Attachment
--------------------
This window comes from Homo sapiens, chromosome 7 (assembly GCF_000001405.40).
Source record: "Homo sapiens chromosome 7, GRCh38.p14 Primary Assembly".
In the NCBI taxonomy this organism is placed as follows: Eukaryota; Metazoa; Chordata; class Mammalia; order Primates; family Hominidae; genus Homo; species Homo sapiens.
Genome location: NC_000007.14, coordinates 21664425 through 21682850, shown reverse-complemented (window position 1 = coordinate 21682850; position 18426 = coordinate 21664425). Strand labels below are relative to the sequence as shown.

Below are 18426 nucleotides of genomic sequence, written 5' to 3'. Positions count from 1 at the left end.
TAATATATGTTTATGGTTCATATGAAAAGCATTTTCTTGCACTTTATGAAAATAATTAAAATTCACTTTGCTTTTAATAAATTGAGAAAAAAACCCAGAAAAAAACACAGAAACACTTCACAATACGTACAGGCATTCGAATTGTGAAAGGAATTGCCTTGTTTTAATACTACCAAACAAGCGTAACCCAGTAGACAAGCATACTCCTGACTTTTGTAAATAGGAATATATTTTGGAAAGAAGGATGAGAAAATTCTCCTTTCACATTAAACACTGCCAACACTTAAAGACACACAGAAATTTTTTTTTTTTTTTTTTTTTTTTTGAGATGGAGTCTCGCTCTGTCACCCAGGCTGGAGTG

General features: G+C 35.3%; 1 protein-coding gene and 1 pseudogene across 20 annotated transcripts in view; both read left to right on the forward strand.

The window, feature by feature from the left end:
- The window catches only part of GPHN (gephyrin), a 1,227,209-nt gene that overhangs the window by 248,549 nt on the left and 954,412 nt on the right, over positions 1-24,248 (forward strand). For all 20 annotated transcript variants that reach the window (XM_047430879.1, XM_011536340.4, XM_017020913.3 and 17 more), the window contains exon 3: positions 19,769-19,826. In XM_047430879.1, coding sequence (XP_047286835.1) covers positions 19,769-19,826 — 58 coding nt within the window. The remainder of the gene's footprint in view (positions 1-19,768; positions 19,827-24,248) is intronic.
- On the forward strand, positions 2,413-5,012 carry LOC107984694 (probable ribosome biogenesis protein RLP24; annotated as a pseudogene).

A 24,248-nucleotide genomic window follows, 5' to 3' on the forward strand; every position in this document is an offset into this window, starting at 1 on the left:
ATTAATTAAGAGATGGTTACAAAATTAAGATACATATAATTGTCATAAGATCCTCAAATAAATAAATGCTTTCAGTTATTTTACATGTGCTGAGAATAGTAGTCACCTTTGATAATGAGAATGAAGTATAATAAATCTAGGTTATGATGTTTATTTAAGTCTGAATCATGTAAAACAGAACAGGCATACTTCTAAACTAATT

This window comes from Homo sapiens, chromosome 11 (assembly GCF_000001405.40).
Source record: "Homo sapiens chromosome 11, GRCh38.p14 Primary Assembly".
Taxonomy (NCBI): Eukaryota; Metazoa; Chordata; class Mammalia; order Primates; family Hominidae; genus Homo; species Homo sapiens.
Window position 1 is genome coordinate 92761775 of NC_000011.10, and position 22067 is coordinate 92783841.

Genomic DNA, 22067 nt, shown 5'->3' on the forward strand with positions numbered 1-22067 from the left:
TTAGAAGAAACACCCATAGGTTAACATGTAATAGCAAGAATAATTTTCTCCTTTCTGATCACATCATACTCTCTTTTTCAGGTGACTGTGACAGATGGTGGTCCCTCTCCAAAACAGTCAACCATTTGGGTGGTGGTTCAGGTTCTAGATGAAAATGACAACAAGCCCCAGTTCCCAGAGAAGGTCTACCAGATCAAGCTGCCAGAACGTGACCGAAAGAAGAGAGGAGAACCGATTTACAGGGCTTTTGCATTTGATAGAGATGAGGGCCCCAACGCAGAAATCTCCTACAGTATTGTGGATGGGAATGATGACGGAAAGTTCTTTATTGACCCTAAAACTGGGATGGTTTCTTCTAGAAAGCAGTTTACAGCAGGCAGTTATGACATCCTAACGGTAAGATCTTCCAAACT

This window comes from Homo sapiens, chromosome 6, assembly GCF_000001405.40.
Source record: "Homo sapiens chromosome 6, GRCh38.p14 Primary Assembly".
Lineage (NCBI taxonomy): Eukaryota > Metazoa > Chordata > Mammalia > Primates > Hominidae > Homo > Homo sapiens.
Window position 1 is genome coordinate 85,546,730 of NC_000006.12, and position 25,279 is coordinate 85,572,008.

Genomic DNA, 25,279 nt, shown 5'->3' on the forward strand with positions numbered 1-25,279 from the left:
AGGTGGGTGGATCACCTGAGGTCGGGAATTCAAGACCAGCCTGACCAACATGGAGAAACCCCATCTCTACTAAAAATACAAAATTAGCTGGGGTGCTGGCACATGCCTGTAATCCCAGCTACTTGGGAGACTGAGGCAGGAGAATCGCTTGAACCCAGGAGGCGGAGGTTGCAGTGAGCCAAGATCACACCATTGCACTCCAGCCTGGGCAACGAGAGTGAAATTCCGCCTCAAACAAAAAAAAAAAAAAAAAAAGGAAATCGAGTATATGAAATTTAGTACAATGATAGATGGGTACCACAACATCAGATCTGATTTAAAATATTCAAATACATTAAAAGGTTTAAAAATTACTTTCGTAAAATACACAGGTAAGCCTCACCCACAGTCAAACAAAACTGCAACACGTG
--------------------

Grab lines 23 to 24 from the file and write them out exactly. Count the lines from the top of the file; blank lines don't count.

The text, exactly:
Genomic DNA, 25,279 nt, shown 5'->3' on the forward strand with positions numbered 1-25,279 from the left:
AGGTGGGTGGATCACCTGAGGTCGGGAATTCAAGACCAGCCTGACCAACATGGAGAAACCCCATCTCTACTAAAAATACAAAATTAGCTGGGGTGCTGGCACATGCCTGTAATCCCAGCTACTTGGGAGACTGAGGCAGGAGAATCGCTTGAACCCAGGAGGCGGAGGTTGCAGTGAGCCAAGATCACACCATTGCACTCCAGCCTGGGCAACGAGAGTGAAATTCCGCCTCAAACAAAAAAAAAAAAAAAAAAAGGAAATCGAGTATATGAAATTTAGTACAATGATAGATGGGTACCACAACATCAGATCTGATTTAAAATATTCAAATACATTAAAAGGTTTAAAAATTACTTTCGTAAAATACACAGGTAAGCCTCACCCACAGTCAAACAAAACTGCAACACGTG